10 Education and Training in Fraud and Forensic Accounting: A Guide for Educational Institutions, Stakeholder Organizations, Faculty, and Students Task Statement As academic institutions contemplate the addition offraud and forensic accounting into their curricula, there is a need for an in-depth examination of the knowledge, skills and abilities necessary for individuals to function in thesejields. The objective of this project is to develop a model educational curriculum in fraud and forensic accounting to aid academic institutions, public and private organizations, practitioners, faculty, and prospective students interested in developingprofessionals with the skills and abilities necessary to excel in these emergingfields. The TWG explicitly recognizes that the long-term success of any academic endeavor is derived from three sources: Research, practice, and education. Research drives professional innovation. Practitioners implement the products of research (concepts, ideas, theories, and evidence) by applying, testing, and refining theory and research findings in the field. Finally, educators create learning frameworks through which students benefit from the combined efforts of practice and research. While this document contemplates a model curriculum for education and training, the TWG encourages continued collaboration by all interested stakeholders as exemplified herein. Overview As a result of recent, highly publicized financial scandals; reported increases in occupational fraud; and heightened concerns over money laundering to support terrorism and racketeering, legislative mandates and public expectations have heightened the necessity to hrther define the auditor's and accountant's responsibility for detecting fraud within organizations. Successful fraud or forensic accounting analyses and findings reported by practicing professionals may be the difference between whether perpetrators avoid detection of their illegal activities or they are brought to justice. In most cases, success is directly and primarily dependent upon the knowledge, skills, and abilities of the professionals performing the work. Consequently, the demand for entry-level professionals with formal education in fraud and forensic accounting has grown. Academic institutions and stakeholder organizations that provide education in these fields are faced with a number of questions regarding the nature, extent, and format of a worthwhile curriculum.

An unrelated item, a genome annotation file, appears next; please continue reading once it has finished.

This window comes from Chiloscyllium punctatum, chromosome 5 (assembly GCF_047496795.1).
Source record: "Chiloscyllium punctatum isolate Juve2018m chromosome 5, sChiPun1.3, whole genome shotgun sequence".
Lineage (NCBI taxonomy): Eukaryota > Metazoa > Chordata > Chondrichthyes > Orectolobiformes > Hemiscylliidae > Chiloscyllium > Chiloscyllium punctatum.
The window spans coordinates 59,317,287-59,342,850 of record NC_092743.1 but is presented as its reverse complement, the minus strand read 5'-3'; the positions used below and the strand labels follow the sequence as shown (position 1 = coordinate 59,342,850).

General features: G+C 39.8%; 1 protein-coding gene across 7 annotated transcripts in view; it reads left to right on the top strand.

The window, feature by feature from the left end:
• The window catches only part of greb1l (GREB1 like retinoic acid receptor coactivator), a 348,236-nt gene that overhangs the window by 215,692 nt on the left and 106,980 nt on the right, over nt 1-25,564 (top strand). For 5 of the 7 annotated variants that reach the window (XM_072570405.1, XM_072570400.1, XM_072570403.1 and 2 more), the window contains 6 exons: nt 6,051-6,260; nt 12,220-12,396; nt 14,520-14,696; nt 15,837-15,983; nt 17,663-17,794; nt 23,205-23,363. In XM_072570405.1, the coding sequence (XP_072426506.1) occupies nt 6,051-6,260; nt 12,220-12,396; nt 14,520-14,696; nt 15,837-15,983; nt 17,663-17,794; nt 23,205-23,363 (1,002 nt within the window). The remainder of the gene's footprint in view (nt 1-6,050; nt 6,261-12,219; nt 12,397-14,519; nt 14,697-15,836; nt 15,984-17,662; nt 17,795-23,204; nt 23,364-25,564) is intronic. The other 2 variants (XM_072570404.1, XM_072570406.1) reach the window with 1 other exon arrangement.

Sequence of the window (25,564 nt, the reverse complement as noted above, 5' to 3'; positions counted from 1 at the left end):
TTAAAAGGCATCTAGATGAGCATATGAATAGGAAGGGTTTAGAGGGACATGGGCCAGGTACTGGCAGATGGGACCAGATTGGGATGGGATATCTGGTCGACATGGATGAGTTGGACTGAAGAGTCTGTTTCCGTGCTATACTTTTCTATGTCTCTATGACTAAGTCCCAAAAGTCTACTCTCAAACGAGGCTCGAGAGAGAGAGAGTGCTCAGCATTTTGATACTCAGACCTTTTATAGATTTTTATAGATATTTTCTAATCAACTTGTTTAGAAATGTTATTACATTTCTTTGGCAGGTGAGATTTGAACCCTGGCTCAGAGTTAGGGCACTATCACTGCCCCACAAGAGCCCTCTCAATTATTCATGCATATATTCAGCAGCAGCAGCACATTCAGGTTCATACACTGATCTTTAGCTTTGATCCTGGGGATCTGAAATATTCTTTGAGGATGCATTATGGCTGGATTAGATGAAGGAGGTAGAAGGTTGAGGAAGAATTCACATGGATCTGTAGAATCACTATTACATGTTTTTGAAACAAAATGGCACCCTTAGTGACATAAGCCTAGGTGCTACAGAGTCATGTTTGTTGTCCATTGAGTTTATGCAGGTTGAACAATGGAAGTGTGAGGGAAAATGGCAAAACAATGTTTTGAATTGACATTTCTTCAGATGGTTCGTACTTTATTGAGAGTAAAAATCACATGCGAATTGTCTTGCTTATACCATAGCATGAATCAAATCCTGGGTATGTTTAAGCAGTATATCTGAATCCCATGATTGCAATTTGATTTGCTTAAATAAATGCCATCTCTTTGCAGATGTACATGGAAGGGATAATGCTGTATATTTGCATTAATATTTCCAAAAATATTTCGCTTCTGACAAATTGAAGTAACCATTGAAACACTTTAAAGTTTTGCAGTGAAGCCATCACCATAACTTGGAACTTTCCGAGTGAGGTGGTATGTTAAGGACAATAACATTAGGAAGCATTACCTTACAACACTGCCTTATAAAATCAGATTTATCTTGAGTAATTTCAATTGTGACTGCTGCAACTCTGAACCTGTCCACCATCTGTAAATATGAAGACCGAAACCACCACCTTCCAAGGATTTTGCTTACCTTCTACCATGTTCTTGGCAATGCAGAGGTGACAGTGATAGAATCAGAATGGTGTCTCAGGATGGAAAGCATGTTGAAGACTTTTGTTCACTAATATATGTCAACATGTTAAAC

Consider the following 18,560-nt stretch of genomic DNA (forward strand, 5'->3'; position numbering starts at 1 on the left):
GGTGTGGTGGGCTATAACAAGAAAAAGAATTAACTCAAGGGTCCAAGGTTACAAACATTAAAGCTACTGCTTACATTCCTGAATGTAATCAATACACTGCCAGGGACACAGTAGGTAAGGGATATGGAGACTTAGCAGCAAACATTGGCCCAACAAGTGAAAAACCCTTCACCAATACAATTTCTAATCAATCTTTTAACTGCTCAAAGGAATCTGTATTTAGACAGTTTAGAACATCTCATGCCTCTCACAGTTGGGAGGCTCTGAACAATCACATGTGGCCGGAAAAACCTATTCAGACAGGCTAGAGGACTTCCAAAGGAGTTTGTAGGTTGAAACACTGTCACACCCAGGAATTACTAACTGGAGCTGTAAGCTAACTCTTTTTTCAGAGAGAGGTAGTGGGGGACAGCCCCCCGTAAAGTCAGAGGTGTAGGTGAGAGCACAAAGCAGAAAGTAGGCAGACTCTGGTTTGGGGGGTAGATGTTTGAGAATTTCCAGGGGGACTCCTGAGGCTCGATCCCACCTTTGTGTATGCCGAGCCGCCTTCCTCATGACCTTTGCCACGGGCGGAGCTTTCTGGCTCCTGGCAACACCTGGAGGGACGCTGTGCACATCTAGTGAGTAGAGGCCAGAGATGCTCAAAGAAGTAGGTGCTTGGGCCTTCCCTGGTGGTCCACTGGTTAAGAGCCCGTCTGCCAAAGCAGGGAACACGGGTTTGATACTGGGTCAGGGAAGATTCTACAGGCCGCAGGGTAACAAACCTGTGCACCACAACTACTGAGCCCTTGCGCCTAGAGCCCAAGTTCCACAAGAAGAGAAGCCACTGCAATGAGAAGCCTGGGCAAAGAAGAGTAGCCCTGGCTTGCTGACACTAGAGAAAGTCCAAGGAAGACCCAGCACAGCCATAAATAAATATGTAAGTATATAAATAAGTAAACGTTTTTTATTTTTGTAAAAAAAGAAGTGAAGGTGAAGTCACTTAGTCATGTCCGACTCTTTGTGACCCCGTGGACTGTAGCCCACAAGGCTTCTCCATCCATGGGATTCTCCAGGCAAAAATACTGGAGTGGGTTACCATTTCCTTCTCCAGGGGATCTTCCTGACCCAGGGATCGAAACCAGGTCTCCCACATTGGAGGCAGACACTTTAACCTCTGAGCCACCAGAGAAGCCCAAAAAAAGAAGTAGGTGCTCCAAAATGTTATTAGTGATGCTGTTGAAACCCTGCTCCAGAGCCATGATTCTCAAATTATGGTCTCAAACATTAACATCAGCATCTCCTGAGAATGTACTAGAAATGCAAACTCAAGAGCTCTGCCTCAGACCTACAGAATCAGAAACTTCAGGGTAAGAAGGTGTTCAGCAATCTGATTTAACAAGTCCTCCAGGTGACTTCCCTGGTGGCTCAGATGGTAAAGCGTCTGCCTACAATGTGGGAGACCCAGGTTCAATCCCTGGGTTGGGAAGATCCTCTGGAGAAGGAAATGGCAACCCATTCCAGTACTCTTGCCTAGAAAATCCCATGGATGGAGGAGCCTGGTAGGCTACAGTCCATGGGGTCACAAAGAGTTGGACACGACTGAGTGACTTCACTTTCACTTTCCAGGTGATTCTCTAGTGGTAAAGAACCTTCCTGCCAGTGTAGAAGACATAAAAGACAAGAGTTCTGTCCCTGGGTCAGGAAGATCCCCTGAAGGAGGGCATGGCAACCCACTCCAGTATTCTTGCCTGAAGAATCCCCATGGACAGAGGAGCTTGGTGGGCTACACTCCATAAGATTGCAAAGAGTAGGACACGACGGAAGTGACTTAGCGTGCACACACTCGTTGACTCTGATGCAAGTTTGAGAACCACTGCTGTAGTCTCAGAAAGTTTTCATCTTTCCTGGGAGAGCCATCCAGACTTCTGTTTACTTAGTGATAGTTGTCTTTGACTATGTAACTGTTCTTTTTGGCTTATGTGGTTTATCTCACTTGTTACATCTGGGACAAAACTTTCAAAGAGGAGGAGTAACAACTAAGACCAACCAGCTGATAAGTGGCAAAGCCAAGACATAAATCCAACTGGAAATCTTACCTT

11 West Virginia University, with hnding from the National Institute of ~ustice,' organized the TWG to examine fraud and forensic accounting issues and to develop model curriculum guidelines. In addition to assisting academic institutions and faculty in the development and modification of curricula, the guidelines presented are intended to aid professional trainers working in this area and students as they make education and career choices. Further, practicing professionals who seek opportunities to acquire new skills in the area of fraud and forensic accounting may also benefit from this guidance. This report outlines the results of the TWG's efforts. The TWG process began with the formation of a planning panel consisting of 14 individuals representing various stakeholder groups in the areas of research, practice, and education. The planning panel was charged with defining the scope and boundaries of the project and identifling and recruiting additional members of the TWG. The planning panel recruited an additional 32 individuals representing practitioners from the law enforcement and business communities, professional organizations, regulators and other government agencies, academicians, researchers, and authors. The TWG intends that the content detailed in this document assist colleges, universities, professors, course developers, and training professionals as follows: (1) To select curricula and course content when the desire is to create multiple coursesltraining modules in the areas of fraud andlor forensic accounting. (2) To provide students with an introduction to fraud and/or forensic accounting through a stand-alone exposure course/training module. (3) To make modifications to existing auditing, information systems, and other business or accounting course content to provide students and practicing professionals with exposure to fraud and/or forensic accounting. (4) To provide curriculum recommendations and outline course content for use by professional development providers, law enforcement trainers, and continuing professional education providers to generate courses, training modules, and materials in the specialized area of fraud and forensic accounting. (5) To provide guidance for training and development in the area of fraud and forensic accounting for executives, management, attorneys, board members, audit committee members, and other interested stakeholders. The TWG identified the following primary content areas for fraud and forensic accounting curricula: ' Tlus project is supported by Award No RC-CX-KO03 from the National Institute of Justice (NIJ), Office of Justice Programs. The NIJ is the research, development, and evaluation agency of the U.S. Department of Justice. We remain grateful to the NIJ for their financial support.